Under Article 6 of the General Data Protection Regulation (GDPR), you may only process personal information about individuals if at least one of the six legal bases listed in the GDPR for processing applies.
Note: Most businesses primarily rely on "performance of a contract," "consent," "legitimate interests," and "legal obligations." It is less common for businesses to rely on "vital interests" and "public interest."
The six legal bases are:
If you are processing personal information about a user because (a) you have a contract with that user, or (b) that user has asked you to do something as a step toward entering into a contract, like requesting a quote for services, the personal information you process for the purposes of fulfilling that contract or fulfilling that request in order to enter into a contract, the "performance of a contract" legal basis applies to that processing activity.
A contract in this case does not have to be a formally signed document. It just needs to meet the requirements of contract law — where terms have been offered and accepted by the parties, both parties intend for those terms to be legally binding, and there is an exchange for consideration, like money, or anything of value.
If you are not sure if you have a contract, you should consult with an attorney before relying on this legal basis for the associated processing activities.
2. Legal Obligations: Processing personal information to comply with the law.
If you are processing personal information where the overall purpose of that processing is to comply with a legal requirement — including statutory obligations, common law obligations, certain regulatory requirements, and more — the "legal obligation" legal basis applies to that processing activity. This legal basis does not apply to processing to fulfill a contractual obligation.
If you are not sure if legal obligation applies to that processing activity, you should consult with an attorney before relying on this legal basis for the associated processing activities.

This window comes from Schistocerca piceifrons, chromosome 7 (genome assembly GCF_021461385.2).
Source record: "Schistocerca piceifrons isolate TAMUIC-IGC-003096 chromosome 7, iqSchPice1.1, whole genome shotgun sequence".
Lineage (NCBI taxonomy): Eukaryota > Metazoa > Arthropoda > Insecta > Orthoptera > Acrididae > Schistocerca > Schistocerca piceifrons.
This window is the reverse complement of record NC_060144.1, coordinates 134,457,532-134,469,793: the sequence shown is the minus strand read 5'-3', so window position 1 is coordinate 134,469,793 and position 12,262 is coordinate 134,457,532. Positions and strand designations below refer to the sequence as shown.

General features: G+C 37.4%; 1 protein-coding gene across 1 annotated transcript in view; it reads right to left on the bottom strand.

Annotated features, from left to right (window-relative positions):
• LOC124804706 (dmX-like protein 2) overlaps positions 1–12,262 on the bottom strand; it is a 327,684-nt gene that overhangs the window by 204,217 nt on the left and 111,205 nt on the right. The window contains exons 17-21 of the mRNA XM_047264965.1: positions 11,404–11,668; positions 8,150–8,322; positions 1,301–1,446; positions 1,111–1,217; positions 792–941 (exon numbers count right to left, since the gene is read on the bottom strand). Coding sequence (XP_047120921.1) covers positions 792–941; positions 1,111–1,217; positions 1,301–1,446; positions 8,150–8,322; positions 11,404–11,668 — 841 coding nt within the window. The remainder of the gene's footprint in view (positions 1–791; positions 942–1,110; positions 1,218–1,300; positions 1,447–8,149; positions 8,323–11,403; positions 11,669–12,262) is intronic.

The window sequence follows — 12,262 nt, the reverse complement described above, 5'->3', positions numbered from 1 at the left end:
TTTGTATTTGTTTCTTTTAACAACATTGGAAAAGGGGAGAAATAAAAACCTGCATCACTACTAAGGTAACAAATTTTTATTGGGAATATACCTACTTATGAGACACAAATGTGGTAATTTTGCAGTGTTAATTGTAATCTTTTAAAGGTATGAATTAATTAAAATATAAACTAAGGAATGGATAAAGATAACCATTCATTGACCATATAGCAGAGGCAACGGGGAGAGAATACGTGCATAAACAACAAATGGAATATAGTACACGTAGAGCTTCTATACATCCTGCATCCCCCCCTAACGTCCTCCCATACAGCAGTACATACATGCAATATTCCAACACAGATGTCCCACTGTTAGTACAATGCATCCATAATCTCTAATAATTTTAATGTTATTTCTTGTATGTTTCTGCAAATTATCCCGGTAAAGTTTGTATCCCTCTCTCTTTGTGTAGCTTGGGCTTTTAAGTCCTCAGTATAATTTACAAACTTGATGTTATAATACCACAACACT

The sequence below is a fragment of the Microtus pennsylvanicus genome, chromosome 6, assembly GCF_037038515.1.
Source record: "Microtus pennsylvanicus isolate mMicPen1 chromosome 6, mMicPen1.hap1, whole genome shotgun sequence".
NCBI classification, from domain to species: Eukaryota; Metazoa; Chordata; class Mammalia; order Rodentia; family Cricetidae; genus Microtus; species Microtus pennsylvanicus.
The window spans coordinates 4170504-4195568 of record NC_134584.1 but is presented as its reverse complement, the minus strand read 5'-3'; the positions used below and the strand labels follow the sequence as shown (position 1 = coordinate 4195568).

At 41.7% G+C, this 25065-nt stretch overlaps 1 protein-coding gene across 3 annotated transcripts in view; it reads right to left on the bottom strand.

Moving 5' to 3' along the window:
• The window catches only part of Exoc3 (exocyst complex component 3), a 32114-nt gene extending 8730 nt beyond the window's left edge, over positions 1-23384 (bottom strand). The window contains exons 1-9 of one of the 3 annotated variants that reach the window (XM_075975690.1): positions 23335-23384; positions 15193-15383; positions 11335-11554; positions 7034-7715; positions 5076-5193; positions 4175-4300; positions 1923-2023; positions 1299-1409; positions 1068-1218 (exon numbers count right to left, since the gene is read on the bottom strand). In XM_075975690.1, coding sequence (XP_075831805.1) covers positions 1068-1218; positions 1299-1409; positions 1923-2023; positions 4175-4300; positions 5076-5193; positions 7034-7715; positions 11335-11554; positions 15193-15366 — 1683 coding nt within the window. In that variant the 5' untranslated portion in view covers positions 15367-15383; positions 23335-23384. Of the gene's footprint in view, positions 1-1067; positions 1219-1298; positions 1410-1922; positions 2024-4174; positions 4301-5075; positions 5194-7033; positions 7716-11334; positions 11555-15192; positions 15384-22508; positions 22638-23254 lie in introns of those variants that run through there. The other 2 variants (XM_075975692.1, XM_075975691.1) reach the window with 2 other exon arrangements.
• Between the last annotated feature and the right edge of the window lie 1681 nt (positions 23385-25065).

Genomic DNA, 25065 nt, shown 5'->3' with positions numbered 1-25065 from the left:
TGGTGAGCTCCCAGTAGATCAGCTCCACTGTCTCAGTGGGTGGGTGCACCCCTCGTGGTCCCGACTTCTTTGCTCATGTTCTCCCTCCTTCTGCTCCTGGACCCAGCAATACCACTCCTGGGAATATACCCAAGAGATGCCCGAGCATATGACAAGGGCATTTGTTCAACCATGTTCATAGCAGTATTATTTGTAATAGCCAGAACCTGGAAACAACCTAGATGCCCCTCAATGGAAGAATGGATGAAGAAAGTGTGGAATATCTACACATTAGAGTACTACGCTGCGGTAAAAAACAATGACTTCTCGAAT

3. Vital Interests: Processing personal information to save or protect someone’s life.
If you are processing personal information for matters of life and death, like urgent medical care or humanitarian emergencies, the "vital interests" legal basis may apply.
Please note, this legal basis is very limited in scope. If you are not sure if vital interest applies to that processing activity, you should consult with an attorney before relying on this legal basis for the associated processing activities.
4. Public Interest: Processing personal information to carry out official tasks or functions or other specific tasks in the public interest.
For most Termly customers, this legal basis will not apply to any of your processing activities. While you do not have to be a public authority, generally this legal basis applies to carrying out official tasks or functions in the public interest. The processing activities where this legal basis applies are often the type of tasks a public authority would carry out. Tasks include things like the administration of justice, governmental functions, activities supporting or promoting democratic engagement, and more.